Typically, those annual fees are $95 a year. For those who travel frequently or earn significant cash back, this fee won't matter much. But, if you can't earn enough in rewards to pay off the fee, these cards may not be worth your time or money.

Some Travel Rewards Programs Only Work With One Airline

When it comes to travel rewards cards, you'll likely want to avoid airline credit cards.

Airline credit cards are best for those who travel solely through one airline. But since many people no longer do, and with the advent of discount airlines, you can get a better deal with a card like the Chase Sapphire Preferred Card.

Final Thoughts

Whether or not you get a travel rewards vs. cash back credit card depends on your personal preferences and goals.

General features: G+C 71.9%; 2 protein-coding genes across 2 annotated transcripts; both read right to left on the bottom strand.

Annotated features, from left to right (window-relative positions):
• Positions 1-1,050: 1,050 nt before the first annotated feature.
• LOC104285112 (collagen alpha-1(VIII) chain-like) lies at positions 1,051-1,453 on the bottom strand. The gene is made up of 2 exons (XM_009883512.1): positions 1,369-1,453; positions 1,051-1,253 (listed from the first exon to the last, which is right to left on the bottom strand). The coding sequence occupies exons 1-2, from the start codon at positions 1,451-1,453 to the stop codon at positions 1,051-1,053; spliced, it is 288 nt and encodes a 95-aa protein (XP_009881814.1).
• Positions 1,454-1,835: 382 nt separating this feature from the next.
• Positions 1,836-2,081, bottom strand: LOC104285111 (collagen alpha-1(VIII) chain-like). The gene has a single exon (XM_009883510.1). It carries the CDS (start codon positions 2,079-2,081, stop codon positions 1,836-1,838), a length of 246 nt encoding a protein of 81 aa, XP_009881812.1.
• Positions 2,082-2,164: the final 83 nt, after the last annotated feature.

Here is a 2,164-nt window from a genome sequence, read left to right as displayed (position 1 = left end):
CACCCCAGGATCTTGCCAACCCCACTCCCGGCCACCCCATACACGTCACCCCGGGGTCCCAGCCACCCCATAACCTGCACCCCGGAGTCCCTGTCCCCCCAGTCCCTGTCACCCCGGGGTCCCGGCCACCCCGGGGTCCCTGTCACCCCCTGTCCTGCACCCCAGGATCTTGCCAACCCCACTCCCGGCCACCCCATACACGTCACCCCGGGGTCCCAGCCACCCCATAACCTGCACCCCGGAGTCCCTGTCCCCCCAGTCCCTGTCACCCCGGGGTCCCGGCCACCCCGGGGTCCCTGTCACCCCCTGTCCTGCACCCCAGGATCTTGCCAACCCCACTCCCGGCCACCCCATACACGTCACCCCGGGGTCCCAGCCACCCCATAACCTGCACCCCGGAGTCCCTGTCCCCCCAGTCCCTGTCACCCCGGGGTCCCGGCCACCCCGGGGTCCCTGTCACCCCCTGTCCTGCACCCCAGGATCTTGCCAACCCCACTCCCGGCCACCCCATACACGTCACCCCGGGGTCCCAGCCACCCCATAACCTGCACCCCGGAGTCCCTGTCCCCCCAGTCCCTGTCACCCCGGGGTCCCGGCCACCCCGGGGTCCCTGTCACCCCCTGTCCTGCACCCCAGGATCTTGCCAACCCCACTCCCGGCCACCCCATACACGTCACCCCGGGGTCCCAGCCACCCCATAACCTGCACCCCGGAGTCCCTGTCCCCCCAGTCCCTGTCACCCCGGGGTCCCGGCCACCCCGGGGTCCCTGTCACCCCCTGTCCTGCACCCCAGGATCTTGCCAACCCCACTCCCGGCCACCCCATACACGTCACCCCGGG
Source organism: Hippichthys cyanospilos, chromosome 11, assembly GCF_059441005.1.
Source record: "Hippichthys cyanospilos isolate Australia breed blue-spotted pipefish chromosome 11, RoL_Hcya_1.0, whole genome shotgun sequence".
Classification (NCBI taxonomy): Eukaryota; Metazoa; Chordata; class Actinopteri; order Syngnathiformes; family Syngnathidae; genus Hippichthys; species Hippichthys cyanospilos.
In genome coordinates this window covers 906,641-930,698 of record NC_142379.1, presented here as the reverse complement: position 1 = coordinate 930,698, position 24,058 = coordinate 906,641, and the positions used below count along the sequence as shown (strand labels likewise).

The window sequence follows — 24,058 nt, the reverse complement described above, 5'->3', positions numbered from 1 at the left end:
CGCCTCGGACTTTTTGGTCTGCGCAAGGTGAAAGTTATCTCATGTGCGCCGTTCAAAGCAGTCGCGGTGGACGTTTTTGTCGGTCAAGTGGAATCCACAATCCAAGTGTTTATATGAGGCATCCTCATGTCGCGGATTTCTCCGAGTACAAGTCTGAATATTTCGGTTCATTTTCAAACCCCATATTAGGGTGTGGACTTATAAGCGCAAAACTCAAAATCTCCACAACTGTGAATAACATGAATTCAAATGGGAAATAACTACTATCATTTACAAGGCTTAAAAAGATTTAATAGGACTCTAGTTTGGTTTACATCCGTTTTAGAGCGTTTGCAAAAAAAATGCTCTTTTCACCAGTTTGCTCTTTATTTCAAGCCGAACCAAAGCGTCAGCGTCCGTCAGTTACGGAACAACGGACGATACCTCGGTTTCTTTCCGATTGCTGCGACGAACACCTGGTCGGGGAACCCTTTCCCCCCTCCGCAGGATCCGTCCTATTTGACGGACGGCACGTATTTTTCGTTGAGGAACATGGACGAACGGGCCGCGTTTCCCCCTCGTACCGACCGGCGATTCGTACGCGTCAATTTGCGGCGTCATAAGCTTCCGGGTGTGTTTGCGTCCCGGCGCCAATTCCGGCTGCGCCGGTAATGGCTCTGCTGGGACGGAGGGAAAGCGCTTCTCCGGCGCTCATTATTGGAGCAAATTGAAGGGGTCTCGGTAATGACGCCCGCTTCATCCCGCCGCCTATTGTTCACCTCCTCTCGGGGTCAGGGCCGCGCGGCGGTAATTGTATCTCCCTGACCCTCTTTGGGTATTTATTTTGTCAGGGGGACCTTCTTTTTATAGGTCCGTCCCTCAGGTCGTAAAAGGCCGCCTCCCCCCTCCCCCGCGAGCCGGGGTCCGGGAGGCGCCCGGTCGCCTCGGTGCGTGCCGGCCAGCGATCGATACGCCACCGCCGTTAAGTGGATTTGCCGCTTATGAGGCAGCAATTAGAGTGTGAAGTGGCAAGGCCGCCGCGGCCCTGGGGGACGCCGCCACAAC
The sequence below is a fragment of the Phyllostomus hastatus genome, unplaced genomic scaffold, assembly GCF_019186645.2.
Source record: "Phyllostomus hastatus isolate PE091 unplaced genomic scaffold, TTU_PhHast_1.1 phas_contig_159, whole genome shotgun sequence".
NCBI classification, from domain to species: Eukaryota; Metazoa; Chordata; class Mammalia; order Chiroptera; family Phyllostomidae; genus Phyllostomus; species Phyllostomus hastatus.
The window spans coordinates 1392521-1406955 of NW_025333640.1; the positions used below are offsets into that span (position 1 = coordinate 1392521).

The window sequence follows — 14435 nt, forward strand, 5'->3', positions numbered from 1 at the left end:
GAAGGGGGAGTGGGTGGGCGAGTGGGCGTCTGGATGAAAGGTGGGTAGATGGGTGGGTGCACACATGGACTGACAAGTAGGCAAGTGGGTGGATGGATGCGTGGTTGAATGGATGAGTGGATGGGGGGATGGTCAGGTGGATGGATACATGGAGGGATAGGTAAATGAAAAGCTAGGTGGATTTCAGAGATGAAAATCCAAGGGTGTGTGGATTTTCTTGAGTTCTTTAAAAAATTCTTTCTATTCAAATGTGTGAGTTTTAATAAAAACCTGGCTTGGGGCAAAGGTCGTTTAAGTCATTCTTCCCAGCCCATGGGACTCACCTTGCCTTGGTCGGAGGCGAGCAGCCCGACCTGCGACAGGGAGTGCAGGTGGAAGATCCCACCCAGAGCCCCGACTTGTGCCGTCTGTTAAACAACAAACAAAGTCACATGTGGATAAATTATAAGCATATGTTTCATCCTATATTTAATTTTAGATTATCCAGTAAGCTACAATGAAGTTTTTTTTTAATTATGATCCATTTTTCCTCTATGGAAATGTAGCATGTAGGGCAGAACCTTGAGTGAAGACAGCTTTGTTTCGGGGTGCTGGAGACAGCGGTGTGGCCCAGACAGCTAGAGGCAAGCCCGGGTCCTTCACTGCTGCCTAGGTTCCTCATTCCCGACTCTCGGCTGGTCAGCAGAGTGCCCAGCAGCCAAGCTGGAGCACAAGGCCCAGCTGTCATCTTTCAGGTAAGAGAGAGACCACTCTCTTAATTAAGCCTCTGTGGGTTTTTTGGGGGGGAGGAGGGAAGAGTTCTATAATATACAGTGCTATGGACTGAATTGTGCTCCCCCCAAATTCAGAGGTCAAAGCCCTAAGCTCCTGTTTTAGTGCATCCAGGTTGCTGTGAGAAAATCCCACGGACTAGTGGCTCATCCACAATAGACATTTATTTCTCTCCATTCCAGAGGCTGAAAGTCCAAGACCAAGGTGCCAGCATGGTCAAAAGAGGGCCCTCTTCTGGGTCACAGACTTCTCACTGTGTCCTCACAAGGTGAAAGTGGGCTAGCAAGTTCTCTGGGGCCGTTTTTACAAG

Do you want an easy-to-use credit card with lower redemption value? Or do you want a card that will earn you more but requires a little more legwork?

It also depends, of course, if you travel a lot. If you do, obviously one of the travel rewards credit cards we mentioned will work best for you. If not, go with a cash back credit card.

Related Articles

To maximize your travel rewards check out ChooseFI's free travel rewards course.

Travel Rewards Vs Cash Back: How To Choose!

Your Financial Resilience Toolkit

Affiliate Disclaimer

ChooseFI seeks to uncover helpful services that help you be financially resilient. However, we may receive compensation, at no cost to you, from the issuers of some products mentioned in this article, including from CardRatings for our coverage of credit card products. Opinions are the author’s alone, and this content has not been provided by, reviewed, approved or endorsed by any of these entities. See our disclosures for more info.